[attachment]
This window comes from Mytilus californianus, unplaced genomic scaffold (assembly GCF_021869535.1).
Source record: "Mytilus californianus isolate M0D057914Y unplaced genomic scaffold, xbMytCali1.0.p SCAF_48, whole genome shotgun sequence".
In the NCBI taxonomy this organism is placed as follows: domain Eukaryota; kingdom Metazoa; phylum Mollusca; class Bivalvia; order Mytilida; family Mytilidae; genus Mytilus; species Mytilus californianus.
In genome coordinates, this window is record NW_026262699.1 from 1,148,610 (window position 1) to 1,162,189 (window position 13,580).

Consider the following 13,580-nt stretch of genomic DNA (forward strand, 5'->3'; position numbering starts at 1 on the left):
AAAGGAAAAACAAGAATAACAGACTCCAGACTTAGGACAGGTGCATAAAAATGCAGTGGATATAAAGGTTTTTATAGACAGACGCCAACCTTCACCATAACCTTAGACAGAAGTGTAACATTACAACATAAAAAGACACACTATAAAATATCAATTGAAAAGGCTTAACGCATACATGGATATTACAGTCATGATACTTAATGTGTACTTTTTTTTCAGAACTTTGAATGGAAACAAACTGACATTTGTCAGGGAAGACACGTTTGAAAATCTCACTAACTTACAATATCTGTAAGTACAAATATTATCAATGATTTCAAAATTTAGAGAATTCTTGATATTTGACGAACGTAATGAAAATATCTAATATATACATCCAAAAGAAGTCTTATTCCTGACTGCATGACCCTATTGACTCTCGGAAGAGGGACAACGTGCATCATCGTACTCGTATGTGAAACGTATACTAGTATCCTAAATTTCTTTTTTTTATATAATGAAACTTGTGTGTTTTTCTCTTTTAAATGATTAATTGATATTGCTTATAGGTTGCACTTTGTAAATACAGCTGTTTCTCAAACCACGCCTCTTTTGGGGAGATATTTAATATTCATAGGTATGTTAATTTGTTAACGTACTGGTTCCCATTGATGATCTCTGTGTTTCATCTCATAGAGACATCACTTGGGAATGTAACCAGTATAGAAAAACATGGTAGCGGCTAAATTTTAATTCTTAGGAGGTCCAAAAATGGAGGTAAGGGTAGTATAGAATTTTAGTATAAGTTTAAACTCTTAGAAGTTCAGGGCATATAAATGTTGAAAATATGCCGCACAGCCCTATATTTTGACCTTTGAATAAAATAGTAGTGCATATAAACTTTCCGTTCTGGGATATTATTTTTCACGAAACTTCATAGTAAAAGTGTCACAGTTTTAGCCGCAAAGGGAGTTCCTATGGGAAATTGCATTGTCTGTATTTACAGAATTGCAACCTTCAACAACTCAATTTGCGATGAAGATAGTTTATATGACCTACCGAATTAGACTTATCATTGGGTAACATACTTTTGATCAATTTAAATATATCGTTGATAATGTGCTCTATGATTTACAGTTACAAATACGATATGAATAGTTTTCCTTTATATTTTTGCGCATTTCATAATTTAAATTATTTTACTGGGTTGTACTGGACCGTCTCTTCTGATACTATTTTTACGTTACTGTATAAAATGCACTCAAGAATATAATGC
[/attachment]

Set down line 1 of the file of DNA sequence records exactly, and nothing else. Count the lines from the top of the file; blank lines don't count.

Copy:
This window comes from Mytilus californianus, unplaced genomic scaffold (assembly GCF_021869535.1).